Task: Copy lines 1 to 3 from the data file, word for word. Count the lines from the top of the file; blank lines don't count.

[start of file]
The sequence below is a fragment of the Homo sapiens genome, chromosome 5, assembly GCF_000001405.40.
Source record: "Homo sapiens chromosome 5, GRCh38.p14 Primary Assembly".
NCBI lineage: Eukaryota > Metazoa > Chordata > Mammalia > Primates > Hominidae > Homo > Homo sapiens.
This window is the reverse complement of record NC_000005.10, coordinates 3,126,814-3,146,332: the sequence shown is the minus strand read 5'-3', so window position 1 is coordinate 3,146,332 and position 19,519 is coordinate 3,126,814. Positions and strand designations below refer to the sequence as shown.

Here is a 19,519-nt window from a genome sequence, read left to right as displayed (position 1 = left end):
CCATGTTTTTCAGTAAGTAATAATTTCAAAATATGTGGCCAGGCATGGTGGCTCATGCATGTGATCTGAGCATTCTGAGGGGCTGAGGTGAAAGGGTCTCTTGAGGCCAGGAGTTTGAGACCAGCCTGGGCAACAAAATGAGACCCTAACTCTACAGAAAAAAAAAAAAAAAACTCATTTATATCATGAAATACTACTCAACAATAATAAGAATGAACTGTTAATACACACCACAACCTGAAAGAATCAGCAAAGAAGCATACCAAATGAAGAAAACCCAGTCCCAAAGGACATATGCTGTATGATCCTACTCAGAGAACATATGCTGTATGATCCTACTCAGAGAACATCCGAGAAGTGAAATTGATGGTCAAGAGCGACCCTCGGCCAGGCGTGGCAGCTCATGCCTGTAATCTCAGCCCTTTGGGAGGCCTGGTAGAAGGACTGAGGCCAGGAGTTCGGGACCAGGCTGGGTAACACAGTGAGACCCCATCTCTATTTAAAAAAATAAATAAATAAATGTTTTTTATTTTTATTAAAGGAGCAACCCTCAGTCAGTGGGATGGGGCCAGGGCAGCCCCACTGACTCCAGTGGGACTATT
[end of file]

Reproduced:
The sequence below is a fragment of the Homo sapiens genome, chromosome 5, assembly GCF_000001405.40.
Source record: "Homo sapiens chromosome 5, GRCh38.p14 Primary Assembly".
NCBI lineage: Eukaryota > Metazoa > Chordata > Mammalia > Primates > Hominidae > Homo > Homo sapiens.